Wednesday, April 4, 2012

Dan Dreyfus: The Missing Years

In the Character Bios under the Special Features page you can read about Dr. Dan Dreyfus, world-renowned Egyptologist.  But Dan wasn't always an Egyptologist.  He didn't always work with Emma Earl either.  And their relationship used to be a bit more intimate.

In a now-scrapped short story, Dan Dreyfus is first introduced.  His name in that story was actually Dan Freeman, but for A Hero's Journey I decided that since Emma and Becky had alliterative names, why shouldn't Dan?  So I changed it to Dreyfus like the star of Jaws and Mr. Holland's Opus and also because it sounded similar to Dan Dreiberg (Nite Owl II) in Watchmen, which is the kind of silly, meaningless joke I enjoy.

In the short story, Dan is actually the curator for the city's historical society, while Emma is the curator of the natural history museum.  In that story they're also about the same age and have a more conventional relationship.  There's a paragraph relating how since they're so busy at their jobs they hardly could find time to be together and wound up making out while watching Benjamin Button--a play on the Seinfeld episode where he and his date make out during Schindler's List and get spotted by Newman.  Anyway, in this story their relationship was more grown up than in the novel.  But Dan pretty much stayed the same in personality.  He was always the nice guy who loves Emma.

In that short story Dan briefly becomes the Scarlet Knight after Emma is incapacitated.  Then he winds up being killed by the Black Dragoon.  So maybe it's a good thing I scrapped that story, at least for Dan.

E is for Emma Earl:  What's in a Name?

8 comments:

  1. In jokes are pretty much all I have in my writing. I think everyone should have more of them.

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  2. My editor keeps telling me she likes the humor in my novel, then she edits out all the funny stuff. I just put it back in. So why do I have an editor?

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  3. You do love your alliteration, don't you? Is there any particular reason why? I mean...why couldn't he be "Dan Smith?" just to be different from the other characters you are using.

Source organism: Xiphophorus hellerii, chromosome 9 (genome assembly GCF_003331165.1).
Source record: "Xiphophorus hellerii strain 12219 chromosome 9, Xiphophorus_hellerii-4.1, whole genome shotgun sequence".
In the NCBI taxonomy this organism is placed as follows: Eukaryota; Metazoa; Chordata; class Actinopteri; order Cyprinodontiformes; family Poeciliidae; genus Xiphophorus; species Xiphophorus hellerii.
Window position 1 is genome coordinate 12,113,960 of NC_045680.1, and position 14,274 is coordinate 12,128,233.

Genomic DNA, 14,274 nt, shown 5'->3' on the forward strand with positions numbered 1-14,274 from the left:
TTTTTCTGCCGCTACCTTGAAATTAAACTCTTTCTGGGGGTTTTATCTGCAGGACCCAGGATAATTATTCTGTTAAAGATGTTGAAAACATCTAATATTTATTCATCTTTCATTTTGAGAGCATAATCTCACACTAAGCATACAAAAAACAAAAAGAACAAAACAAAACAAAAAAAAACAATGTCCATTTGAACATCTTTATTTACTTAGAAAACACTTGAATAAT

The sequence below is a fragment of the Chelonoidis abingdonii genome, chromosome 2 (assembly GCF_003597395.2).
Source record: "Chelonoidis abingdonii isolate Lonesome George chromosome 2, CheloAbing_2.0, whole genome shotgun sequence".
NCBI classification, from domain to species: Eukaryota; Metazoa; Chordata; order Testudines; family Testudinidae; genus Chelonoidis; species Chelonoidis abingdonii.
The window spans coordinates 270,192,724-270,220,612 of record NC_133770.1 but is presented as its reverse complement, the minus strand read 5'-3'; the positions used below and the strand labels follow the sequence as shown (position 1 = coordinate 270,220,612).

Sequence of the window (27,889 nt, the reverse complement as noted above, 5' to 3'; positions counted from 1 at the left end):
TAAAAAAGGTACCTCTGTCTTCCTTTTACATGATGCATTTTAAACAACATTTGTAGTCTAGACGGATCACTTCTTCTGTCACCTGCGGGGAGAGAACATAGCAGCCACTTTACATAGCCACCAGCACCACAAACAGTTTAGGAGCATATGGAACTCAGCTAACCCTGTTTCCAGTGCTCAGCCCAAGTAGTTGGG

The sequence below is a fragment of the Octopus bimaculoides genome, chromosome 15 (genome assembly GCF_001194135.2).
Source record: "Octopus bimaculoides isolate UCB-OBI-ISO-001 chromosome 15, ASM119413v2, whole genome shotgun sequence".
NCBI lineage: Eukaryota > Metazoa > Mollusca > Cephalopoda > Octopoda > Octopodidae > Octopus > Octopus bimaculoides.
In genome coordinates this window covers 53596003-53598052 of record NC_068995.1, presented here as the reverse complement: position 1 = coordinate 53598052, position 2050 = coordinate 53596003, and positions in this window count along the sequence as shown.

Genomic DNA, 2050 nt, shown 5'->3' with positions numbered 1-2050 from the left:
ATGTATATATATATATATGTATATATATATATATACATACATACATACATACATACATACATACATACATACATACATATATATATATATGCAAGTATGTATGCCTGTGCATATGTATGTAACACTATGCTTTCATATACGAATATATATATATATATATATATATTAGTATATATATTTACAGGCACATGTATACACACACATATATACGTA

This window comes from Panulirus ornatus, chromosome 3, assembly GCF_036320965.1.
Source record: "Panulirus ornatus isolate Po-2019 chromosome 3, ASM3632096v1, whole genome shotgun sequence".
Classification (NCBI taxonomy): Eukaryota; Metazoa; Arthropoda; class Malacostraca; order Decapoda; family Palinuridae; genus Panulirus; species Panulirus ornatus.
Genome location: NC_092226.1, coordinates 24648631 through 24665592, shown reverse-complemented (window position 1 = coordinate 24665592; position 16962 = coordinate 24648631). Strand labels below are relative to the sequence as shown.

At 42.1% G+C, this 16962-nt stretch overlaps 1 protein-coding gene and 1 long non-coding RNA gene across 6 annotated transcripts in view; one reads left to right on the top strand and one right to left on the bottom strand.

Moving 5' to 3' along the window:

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    1. You should ask old comic book writers why they liked alliteration so much. And there are plenty of characters in the book without alliterative names.

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    2. Okay smartass. Next time I'm hob-knobbing with Todd McFarlane and George Perez at the coffee shop, I'll ask them why they liked alliteration so much.

      While I'm at it...maybe I should just get Oprah and Barack Obama on the phone and chit chat about my book promotion.

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  4. I've heard of authors who use a short story leading into their novel as a way of suckering people into buying the story and then having to wait FOREVER to find out what happens. I'm glad to see you didn't go down that road, unlike some less-than-honorable people.

    Don't listen to Michael. He's just being crabby. Characters in superhero stories have a long honorable tradition of alliterative names: Peter Parker, J. Jonah Jameson, Clark Kent, probably others, I can't remember.

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  5. Well, mostly it all had to do with Stan Lee. He was the one that loved alliteration so much and named all of those early Marvel characters. That doesn't include Clark; he doesn't count.

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    1. Well really I think it started farther back. I do count Clark Kent because it's the hard-K sound on both words. And you can't discount his girlfriend Lois Lane.

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